In order to keep track of the state of each of the receive buffer lists and receive event queues for the many user-level applications that might be in communication with LAN 212 at the same time, like the transmit queue descriptor table 1340, the NIC 216 includes a receive queue descriptor table 1440 and an event queue descriptor table 1442. Each receive queue (including its receive data buffers, its receive buffer list and its receive event queue) has a corresponding receive queue ID, which is used as an index into the receive queue descriptor table 1440. The designated entry in the receive queue descriptor table 1440 is the starting point for describing the state and other characteristics of that particular receive queue, as viewed by the NIC 216. Each such entry identifies roughly the same information about the receive queue as described above with respect to an entry in transmit queue descriptor table 1340.

The receive queue descriptor table 1440 entry designated by the receive queue ID, as previously mentioned, also contains the ID of the receive event queue associated with the particular receive queue. All of the receive event queues for all the applications 1224 are described by respective entries in the receive event queue descriptor table 1442. The entry in the receive event queue descriptor table 1442 identified by the receive queue ID from the receive queue descriptor table 1440 is the starting point for describing the state and other characteristics of that particular receive event queue 418, as viewed by the NIC 216. Each such entry identifies roughly the same information about the receive event queue as described above with respect to an entry in transmit event queue descriptor table 1342. As on the transmit side, at least for event queue depth management purposes, this information does not need to include a device centric receive event queue read pointer for any receive event queue 418.

In addition to the structures on the receive side which correspond to those on the transmit side, the receive side also includes a filter table and logic block 1450. Because the NIC 216 can support multiple simultaneous connections between user-level applications 1224 and remote agents on LAN 212, and because the NIC 216 supports these using multiple transmit and receive queues, one function performed by the NIC 216 is to direct each incoming data packet to the correct receive queue. The mechanisms used by NIC 216 to make this determination are not important for an understanding of the invention, except to note that filter table and logic 1450 maintains a correspondence between packet header information and destination receive queue ID. The filter table and logic 1450 thus uses the header information from the incoming packet to determine the ID of the proper destination receive queue and uses that receive queue ID to index into the receive queue descriptor table 1440. As explained above with respect to the transmit side, the receive queue ID is the starting point for the NIC 216 to obtain all required information about the destination receive queue for proper forwarding of the packet data.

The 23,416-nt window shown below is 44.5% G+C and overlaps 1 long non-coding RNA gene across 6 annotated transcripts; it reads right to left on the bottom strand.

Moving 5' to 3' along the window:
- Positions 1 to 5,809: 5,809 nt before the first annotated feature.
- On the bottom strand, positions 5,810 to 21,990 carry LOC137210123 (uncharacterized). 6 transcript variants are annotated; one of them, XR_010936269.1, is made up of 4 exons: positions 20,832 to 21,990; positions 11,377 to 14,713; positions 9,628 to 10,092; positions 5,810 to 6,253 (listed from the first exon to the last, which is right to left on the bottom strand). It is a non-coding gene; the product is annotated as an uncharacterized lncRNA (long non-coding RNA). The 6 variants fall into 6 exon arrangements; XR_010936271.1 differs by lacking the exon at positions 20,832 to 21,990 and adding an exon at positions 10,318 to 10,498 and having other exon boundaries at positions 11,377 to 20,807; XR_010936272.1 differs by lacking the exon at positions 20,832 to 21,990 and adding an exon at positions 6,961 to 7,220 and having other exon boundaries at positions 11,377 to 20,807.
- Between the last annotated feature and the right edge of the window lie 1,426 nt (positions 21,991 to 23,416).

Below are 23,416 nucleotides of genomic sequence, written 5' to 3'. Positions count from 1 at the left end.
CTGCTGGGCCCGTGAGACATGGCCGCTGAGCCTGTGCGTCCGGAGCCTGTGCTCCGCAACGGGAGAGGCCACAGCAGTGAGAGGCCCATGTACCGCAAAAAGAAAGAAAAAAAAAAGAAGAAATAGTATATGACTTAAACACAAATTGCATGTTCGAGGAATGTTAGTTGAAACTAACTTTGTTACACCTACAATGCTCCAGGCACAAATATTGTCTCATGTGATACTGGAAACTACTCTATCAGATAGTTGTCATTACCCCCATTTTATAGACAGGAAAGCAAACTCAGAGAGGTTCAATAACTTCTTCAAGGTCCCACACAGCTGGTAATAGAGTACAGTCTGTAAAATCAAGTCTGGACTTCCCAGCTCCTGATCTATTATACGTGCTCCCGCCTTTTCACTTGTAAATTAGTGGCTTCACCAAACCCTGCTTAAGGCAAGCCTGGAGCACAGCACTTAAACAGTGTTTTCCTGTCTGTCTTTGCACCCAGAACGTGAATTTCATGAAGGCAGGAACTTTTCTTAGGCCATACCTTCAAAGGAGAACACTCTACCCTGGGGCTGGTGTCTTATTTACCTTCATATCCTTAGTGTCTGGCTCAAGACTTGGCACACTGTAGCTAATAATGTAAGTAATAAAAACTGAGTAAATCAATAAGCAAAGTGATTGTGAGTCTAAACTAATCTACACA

Management Events

As mentioned, events are used as the primary status reporting method in the embodiments described herein. Events are status words gathered from various sources in the NIC 216. Events can generate interrupts as described above with respect to the simplified embodiment, but as described below the generation of interrupts in the embodiment of FIGS. 12-14 includes an additional level of indirection. Interrupts are minimized to reduce interrupt latency and CPU overhead.